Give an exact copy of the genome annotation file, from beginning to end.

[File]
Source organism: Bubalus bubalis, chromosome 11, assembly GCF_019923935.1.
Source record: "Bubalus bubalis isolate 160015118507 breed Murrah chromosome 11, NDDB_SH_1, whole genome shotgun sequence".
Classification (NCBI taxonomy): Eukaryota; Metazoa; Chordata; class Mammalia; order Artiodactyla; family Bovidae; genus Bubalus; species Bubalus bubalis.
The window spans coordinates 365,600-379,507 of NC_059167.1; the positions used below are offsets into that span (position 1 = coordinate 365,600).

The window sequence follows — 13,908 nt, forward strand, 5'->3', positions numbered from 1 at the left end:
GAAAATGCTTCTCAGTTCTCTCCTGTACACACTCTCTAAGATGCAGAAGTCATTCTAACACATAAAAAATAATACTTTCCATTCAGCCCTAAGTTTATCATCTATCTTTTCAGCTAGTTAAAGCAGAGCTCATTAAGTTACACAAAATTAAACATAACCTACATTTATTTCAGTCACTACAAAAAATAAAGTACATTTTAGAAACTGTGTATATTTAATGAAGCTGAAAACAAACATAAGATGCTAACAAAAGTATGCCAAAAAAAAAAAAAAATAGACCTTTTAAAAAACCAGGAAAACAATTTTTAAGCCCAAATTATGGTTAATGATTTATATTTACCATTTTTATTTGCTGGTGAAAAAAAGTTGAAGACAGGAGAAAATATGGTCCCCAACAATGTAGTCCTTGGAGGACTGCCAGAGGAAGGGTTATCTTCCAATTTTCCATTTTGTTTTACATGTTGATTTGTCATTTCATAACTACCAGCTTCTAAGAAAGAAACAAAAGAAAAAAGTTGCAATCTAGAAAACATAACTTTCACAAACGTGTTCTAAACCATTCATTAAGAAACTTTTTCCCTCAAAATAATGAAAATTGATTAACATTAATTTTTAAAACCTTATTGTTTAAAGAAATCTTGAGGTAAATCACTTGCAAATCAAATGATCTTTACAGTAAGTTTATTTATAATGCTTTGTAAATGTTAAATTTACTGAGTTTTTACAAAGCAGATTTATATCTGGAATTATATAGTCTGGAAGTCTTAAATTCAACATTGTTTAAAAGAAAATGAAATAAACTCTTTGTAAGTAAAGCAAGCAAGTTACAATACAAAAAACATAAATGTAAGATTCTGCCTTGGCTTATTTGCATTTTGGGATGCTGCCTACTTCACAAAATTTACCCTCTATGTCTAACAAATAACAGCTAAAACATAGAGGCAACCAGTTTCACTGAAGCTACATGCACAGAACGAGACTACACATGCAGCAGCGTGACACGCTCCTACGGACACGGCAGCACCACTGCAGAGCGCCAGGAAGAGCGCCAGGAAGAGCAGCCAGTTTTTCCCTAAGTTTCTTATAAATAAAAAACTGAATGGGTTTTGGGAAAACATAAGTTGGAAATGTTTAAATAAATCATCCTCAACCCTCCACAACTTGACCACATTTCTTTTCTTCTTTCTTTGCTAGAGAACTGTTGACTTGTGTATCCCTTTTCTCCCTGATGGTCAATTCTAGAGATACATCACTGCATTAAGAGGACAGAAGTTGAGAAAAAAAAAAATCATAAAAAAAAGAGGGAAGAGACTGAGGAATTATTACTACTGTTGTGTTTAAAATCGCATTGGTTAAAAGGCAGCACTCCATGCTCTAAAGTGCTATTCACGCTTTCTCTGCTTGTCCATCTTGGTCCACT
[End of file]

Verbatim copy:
Source organism: Bubalus bubalis, chromosome 11, assembly GCF_019923935.1.
Source record: "Bubalus bubalis isolate 160015118507 breed Murrah chromosome 11, NDDB_SH_1, whole genome shotgun sequence".
Classification (NCBI taxonomy): Eukaryota; Metazoa; Chordata; class Mammalia; order Artiodactyla; family Bovidae; genus Bubalus; species Bubalus bubalis.
The window spans coordinates 365,600-379,507 of NC_059167.1; the positions used below are offsets into that span (position 1 = coordinate 365,600).

The window sequence follows — 13,908 nt, forward strand, 5'->3', positions numbered from 1 at the left end:
GAAAATGCTTCTCAGTTCTCTCCTGTACACACTCTCTAAGATGCAGAAGTCATTCTAACACATAAAAAATAATACTTTCCATTCAGCCCTAAGTTTATCATCTATCTTTTCAGCTAGTTAAAGCAGAGCTCATTAAGTTACACAAAATTAAACATAACCTACATTTATTTCAGTCACTACAAAAAATAAAGTACATTTTAGAAACTGTGTATATTTAATGAAGCTGAAAACAAACATAAGATGCTAACAAAAGTATGCCAAAAAAAAAAAAAAATAGACCTTTTAAAAAACCAGGAAAACAATTTTTAAGCCCAAATTATGGTTAATGATTTATATTTACCATTTTTATTTGCTGGTGAAAAAAAGTTGAAGACAGGAGAAAATATGGTCCCCAACAATGTAGTCCTTGGAGGACTGCCAGAGGAAGGGTTATCTTCCAATTTTCCATTTTGTTTTACATGTTGATTTGTCATTTCATAACTACCAGCTTCTAAGAAAGAAACAAAAGAAAAAAGTTGCAATCTAGAAAACATAACTTTCACAAACGTGTTCTAAACCATTCATTAAGAAACTTTTTCCCTCAAAATAATGAAAATTGATTAACATTAATTTTTAAAACCTTATTGTTTAAAGAAATCTTGAGGTAAATCACTTGCAAATCAAATGATCTTTACAGTAAGTTTATTTATAATGCTTTGTAAATGTTAAATTTACTGAGTTTTTACAAAGCAGATTTATATCTGGAATTATATAGTCTGGAAGTCTTAAATTCAACATTGTTTAAAAGAAAATGAAATAAACTCTTTGTAAGTAAAGCAAGCAAGTTACAATACAAAAAACATAAATGTAAGATTCTGCCTTGGCTTATTTGCATTTTGGGATGCTGCCTACTTCACAAAATTTACCCTCTATGTCTAACAAATAACAGCTAAAACATAGAGGCAACCAGTTTCACTGAAGCTACATGCACAGAACGAGACTACACATGCAGCAGCGTGACACGCTCCTACGGACACGGCAGCACCACTGCAGAGCGCCAGGAAGAGCGCCAGGAAGAGCAGCCAGTTTTTCCCTAAGTTTCTTATAAATAAAAAACTGAATGGGTTTTGGGAAAACATAAGTTGGAAATGTTTAAATAAATCATCCTCAACCCTCCACAACTTGACCACATTTCTTTTCTTCTTTCTTTGCTAGAGAACTGTTGACTTGTGTATCCCTTTTCTCCCTGATGGTCAATTCTAGAGATACATCACTGCATTAAGAGGACAGAAGTTGAGAAAAAAAAAAATCATAAAAAAAAGAGGGAAGAGACTGAGGAATTATTACTACTGTTGTGTTTAAAATCGCATTGGTTAAAAGGCAGCACTCCATGCTCTAAAGTGCTATTCACGCTTTCTCTGCTTGTCCATCTTGGTCCACT